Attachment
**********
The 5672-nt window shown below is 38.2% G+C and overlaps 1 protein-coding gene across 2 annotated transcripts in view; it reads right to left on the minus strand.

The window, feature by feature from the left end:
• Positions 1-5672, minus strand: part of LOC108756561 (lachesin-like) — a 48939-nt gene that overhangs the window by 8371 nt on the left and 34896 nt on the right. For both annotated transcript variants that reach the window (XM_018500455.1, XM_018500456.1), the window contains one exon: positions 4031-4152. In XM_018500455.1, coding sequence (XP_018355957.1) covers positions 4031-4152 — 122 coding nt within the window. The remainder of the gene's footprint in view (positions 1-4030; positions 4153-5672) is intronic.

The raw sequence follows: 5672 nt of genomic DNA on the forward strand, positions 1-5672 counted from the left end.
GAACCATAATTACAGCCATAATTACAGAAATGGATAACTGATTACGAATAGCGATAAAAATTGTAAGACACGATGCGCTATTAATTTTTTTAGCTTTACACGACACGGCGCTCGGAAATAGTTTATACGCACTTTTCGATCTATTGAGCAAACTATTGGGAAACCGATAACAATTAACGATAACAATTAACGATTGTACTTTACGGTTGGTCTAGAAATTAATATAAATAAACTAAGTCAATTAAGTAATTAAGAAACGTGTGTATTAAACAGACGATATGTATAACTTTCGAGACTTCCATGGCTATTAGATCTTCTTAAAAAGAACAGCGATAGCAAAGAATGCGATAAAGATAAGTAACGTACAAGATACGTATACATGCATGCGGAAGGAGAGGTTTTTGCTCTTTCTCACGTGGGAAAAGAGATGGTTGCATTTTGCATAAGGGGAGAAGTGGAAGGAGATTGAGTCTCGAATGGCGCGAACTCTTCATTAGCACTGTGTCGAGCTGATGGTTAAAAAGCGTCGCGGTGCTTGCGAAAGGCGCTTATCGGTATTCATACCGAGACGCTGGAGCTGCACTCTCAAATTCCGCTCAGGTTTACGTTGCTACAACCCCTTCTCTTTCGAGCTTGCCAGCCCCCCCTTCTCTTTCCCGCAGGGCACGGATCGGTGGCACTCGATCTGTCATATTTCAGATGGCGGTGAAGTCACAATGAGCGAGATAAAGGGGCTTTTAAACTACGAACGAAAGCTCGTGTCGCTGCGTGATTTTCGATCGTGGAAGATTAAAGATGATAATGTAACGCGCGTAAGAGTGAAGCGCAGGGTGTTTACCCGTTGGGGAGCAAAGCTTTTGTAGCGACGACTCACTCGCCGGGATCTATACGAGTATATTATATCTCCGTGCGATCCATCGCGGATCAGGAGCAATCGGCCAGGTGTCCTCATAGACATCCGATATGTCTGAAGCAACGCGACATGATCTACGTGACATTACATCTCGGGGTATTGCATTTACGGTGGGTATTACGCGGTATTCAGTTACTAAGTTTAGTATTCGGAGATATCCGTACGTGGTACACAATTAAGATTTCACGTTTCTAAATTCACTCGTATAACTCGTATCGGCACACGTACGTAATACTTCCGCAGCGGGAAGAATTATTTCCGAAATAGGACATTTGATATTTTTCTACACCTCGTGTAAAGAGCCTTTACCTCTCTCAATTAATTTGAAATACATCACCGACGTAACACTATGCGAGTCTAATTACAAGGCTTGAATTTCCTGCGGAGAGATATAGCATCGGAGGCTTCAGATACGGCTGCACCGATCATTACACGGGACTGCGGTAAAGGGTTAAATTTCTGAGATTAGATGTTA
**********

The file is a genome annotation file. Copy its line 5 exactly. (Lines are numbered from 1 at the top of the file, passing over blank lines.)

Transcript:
GAACCATAATTACAGCCATAATTACAGAAATGGATAACTGATTACGAATAGCGATAAAAATTGTAAGACACGATGCGCTATTAATTTTTTTAGCTTTACACGACACGGCGCTCGGAAATAGTTTATACGCACTTTTCGATCTATTGAGCAAACTATTGGGAAACCGATAACAATTAACGATAACAATTAACGATTGTACTTTACGGTTGGTCTAGAAATTAATATAAATAAACTAAGTCAATTAAGTAATTAAGAAACGTGTGTATTAAACAGACGATATGTATAACTTTCGAGACTTCCATGGCTATTAGATCTTCTTAAAAAGAACAGCGATAGCAAAGAATGCGATAAAGATAAGTAACGTACAAGATACGTATACATGCATGCGGAAGGAGAGGTTTTTGCTCTTTCTCACGTGGGAAAAGAGATGGTTGCATTTTGCATAAGGGGAGAAGTGGAAGGAGATTGAGTCTCGAATGGCGCGAACTCTTCATTAGCACTGTGTCGAGCTGATGGTTAAAAAGCGTCGCGGTGCTTGCGAAAGGCGCTTATCGGTATTCATACCGAGACGCTGGAGCTGCACTCTCAAATTCCGCTCAGGTTTACGTTGCTACAACCCCTTCTCTTTCGAGCTTGCCAGCCCCCCCTTCTCTTTCCCGCAGGGCACGGATCGGTGGCACTCGATCTGTCATATTTCAGATGGCGGTGAAGTCACAATGAGCGAGATAAAGGGGCTTTTAAACTACGAACGAAAGCTCGTGTCGCTGCGTGATTTTCGATCGTGGAAGATTAAAGATGATAATGTAACGCGCGTAAGAGTGAAGCGCAGGGTGTTTACCCGTTGGGGAGCAAAGCTTTTGTAGCGACGACTCACTCGCCGGGATCTATACGAGTATATTATATCTCCGTGCGATCCATCGCGGATCAGGAGCAATCGGCCAGGTGTCCTCATAGACATCCGATATGTCTGAAGCAACGCGACATGATCTACGTGACATTACATCTCGGGGTATTGCATTTACGGTGGGTATTACGCGGTATTCAGTTACTAAGTTTAGTATTCGGAGATATCCGTACGTGGTACACAATTAAGATTTCACGTTTCTAAATTCACTCGTATAACTCGTATCGGCACACGTACGTAATACTTCCGCAGCGGGAAGAATTATTTCCGAAATAGGACATTTGATATTTTTCTACACCTCGTGTAAAGAGCCTTTACCTCTCTCAATTAATTTGAAATACATCACCGACGTAACACTATGCGAGTCTAATTACAAGGCTTGAATTTCCTGCGGAGAGATATAGCATCGGAGGCTTCAGATACGGCTGCACCGATCATTACACGGGACTGCGGTAAAGGGTTAAATTTCTGAGATTAGATGTTA